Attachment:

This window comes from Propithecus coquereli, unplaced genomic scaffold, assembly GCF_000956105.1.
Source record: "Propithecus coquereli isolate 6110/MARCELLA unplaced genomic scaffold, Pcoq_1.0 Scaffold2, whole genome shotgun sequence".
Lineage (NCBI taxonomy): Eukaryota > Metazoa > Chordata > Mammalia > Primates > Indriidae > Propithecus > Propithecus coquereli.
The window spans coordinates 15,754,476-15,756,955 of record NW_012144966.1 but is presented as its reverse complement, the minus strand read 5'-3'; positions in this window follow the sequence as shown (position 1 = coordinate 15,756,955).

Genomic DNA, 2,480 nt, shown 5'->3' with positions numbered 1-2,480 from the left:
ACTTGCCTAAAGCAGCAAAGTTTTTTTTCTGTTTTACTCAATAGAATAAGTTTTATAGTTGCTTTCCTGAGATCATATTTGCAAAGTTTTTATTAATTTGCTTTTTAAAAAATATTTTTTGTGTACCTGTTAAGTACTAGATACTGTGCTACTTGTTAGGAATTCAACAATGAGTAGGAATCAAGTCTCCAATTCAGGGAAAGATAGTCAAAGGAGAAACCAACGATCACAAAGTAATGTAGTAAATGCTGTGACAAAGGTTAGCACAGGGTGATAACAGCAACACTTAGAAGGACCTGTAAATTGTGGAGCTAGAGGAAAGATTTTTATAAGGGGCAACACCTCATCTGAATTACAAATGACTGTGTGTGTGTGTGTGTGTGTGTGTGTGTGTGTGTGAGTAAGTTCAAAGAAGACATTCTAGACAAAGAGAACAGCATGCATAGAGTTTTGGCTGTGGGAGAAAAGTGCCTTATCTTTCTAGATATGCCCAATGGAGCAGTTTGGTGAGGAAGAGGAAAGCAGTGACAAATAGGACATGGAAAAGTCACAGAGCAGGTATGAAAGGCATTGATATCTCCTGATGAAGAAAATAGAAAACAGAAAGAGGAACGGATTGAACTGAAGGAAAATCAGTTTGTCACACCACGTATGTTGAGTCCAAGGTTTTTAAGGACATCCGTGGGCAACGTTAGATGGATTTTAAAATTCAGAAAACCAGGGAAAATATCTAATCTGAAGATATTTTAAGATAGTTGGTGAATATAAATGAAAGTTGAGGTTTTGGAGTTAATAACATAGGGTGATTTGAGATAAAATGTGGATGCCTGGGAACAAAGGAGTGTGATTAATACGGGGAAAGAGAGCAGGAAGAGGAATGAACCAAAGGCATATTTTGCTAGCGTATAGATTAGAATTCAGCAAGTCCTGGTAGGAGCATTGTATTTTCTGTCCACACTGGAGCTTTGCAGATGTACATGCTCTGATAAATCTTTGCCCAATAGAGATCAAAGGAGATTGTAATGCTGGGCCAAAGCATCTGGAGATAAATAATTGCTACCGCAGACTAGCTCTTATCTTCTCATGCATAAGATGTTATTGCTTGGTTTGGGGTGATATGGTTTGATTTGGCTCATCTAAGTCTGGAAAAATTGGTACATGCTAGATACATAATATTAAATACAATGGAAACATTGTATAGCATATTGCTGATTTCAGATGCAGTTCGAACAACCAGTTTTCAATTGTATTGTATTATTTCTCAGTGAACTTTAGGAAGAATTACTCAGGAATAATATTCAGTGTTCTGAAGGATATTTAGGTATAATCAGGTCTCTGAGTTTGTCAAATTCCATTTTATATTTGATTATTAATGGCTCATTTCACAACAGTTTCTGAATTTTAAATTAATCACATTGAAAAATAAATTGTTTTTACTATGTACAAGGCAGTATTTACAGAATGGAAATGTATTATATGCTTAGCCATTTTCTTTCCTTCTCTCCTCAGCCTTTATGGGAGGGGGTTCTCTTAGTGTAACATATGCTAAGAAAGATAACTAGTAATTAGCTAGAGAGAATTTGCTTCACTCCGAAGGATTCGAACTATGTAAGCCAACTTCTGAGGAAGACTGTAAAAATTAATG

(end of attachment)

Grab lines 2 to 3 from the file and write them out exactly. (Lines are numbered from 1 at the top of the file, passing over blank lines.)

Source record: "Propithecus coquereli isolate 6110/MARCELLA unplaced genomic scaffold, Pcoq_1.0 Scaffold2, whole genome shotgun sequence".
Lineage (NCBI taxonomy): Eukaryota > Metazoa > Chordata > Mammalia > Primates > Indriidae > Propithecus > Propithecus coquereli.